Three of her novels were banned by the South African government for some time, though Ms. Gordimer herself was never persecuted or jailed for her outspoken criticism.
Ms. Gordimer was born in the small gold-mining town of Springs, near Johannesburg. Her mother had come to Africa from England at age 6, and her father was a watchmaker and jeweler from Lithuania. Ms. Gordimer began writing and publishing in her late teens. She attended the University of the Witwatersrand, and she later said it was there, "through mixing with other people who were writing or painting, that I got to know black people as equals."
She made Johannesburg her permanent home in 1948, publishing her first book of fiction, Face to Face, the next year. Her first published story in the New Yorker, in 1951, began a long relationship with the publication that helped bring her work to a wider audience, including the autobiographical essay "A South African Childhood" in 1954. In 1960, the arrest of her friend Bettie du Toit permanently radicalized Ms. Gordimer, and from then on, she was a vocal antiapartheid activist, joining (with some reservations) the African National Congress.
Her plots were thick and often many-stranded. She studiously avoided the too-easy moral, the one-dimensional villain or hero. Thomas Lask, reviewing A Guest of Honour in 1970 for the New York Times, wrote that "there is something Olympian, something magnificently confident, in the way in which this South African writer goes about her work." Her writing could also be sensuous and even poetic, surprising traits for a novelist seen as political.
Yet it is a mistake to see Ms. Gordimer as primarily a political or moralistic writer. She told the Paris Review that "the real influence of politics on my writing is the influence of politics on people." As titanic as their tapestries sometimes were, her novels had broader aims than the fate of Africa or its races. They are human tales - existential depictions of lives in passionate, threatening circumstances. Her books were bigger than their themes.
In The Conservationist, Mehring, a rich white landowner, thinks he is an enlightened, benevolent, central figure in a world in which he is really a bigoted, benighted, oppressive outsider. His self-misunderstanding is tragic.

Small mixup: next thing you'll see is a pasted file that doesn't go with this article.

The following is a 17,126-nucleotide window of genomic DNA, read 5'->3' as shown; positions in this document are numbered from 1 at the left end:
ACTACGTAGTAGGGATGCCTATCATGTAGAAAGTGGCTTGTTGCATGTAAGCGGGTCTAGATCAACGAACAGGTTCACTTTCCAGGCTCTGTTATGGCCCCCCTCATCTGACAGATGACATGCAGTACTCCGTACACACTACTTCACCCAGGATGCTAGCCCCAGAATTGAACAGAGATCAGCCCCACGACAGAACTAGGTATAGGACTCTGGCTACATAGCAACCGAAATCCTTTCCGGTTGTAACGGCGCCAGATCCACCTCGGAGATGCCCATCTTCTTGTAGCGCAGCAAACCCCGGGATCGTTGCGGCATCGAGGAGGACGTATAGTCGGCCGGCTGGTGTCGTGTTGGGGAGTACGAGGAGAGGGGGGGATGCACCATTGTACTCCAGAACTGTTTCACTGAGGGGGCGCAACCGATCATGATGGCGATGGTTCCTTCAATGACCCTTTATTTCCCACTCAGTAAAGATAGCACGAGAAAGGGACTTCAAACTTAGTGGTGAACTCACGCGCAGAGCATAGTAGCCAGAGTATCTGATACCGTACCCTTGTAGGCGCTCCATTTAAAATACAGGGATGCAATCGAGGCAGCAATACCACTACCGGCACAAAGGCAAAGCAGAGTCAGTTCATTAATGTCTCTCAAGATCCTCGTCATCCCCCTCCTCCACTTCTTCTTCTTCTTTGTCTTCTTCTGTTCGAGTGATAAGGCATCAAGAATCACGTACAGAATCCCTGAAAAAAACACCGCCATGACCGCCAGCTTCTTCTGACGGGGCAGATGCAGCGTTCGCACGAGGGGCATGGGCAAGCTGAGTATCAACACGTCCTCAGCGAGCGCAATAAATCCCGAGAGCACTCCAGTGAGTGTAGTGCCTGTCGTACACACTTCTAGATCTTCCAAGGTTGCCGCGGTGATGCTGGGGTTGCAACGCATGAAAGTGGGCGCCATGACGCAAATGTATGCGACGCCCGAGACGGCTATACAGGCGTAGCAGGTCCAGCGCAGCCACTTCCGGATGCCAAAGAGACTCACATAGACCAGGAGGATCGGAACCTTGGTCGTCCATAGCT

In July's People, a white family flees racial violence and hides out in the house of its servant, July, who suffers the anxiety and mixed allegiances of one who hides hunted guests. The Pickup (2001) is a reversal, concerning an undocumented Arab man and a white woman; when he is deported to his homeland, she finds out what it is like to be the outsider.
One of Ms. Gordimer's most acclaimed novels is Burger's Daughter. Rosa Berger faces the legacy of her antiapartheid crusader father - and discovers the necessity to be committed to something in life. Rosa is a flesh and blood character, not always admirable, but always depicted with knowing sympathy and frequent sensuousness.
At the Nobel ceremony in 1991, Ms. Gordimer spoke of "the artist's rebellious integrity," a trait this self-described radical worked long and hard to preserve.
She still had 21 more years of writing ahead of her. Some critics would say she lost her main theme - apartheid - while others applauded her later studies of immigration, social justice, the African HIV epidemic, and the brutal throes of transition from fascism to democracy.
"What a writer does," she told the Paris Review, "is to try to make sense of life. . . . It's seeking that thread of order and logic in the disorder, and the incredible waste and marvelous profligate character of life."
Ms. Gordimer was married twice. Her second husband, the art dealer Reinhold Cassirer, died in 2001. Her immediate survivors are daughter Oriane, from her first marriage; and Hugo, a son from her second.